Any new society that we envision, of course, will be based upon underlying assumptions. Evaluation of each plan necessitates a critical analysis of both its central features and the explicit and implicit assumptions embedded in it. For example the proposals made above make several assumptions:

a)    A new society based upon local control and participatory democracy assumes that this control in conjunction with equal distribution of resources will decrease the level of alienation among the population and hence the incidence of social bigotry. The more humans control their own social and physical environment, the less likely they will be to project hostilities onto others. Similarly, if they have equal access to economic resources, no material justification for hostility will exist.

b)    Although it is assumed that an equitable distribution of resources, community control, and the possibility of mobility will dramatically reduce conflict between socio-political units, conflicts from a variety of causes will probably persist. However, internal and cross- community conflict will be in what may be called 'human scale' because the scope and intensity of conflict among small communities will be greatly reduced.

The 'enemy' will not be an abstraction in the new society but the real person living across one's communal borders. As political scientist Quincy Wright put it a long time ago, “the larger the group and the less accessible all its members to direct sensory contact with all the others and their activities, the less available are instinct, custom, or universal acceptance as bases of group behavior, and the more symbols and opinions about them are the stimuli and guides for behavior. In the large groups which make war in modern civilization, symbols have been responsible for initiating and guiding that particular behavior.” 'Direct sensory contact' will replace symbol manipulation by economic and political elites in the nation state.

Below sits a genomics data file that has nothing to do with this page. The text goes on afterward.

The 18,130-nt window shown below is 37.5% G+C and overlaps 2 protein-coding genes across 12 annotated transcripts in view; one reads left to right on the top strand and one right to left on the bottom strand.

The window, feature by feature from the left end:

c)    The emphasis on primary political and social control at the community level and the creation of small-scale societies necessitate the existence of some significant cross-community or cross-national units, significant for certain functions such as dispersal of funds throughout a nation or region.

Three possible superordinate units could emerge. The most likely in the near future would be the mixed centralized-decentralized system proposed by Paul Goodman whereby 'non-human' actions are carried out at the national level such as the dispersal of resources to communities, accounting operations, and other computerized actions. Intermediate units such as state governments could be eliminated, and the significant decisions affecting individuals made in their communities. Another alternative involves the creation of domestic or international regions providing the superordinate functions in conjunction with the communities. Superordinate limited political units could emerge out of transformations of regional international organizations such as the European Union or the North American Free Trade Agreement. Finally, the breakdown of the nation-state might yield a new macro-micro community interaction system. Any of these possibilities requires that superordinate functions must be clearly defined, made as automatic as possible (not subject to technocratic manipulation), and structures must be continuously evaluated.

d) Central to the new society is the assumption that society can develop a new non-work ethos, that the system of economic abundance and automation, when stripped of its false productivity, consumption, featherbedding, and the imposition of scarcities, can reduce some of what we know as laborious work. Traditional labor could be reduced although other work such as care giving is likely to increase. And given the reduction of work, human beings can find ways to use life time for sociability and pleasure as well as necessary labor. This suggests several alternative life styles, including extensive continuous education and community participation in the arts.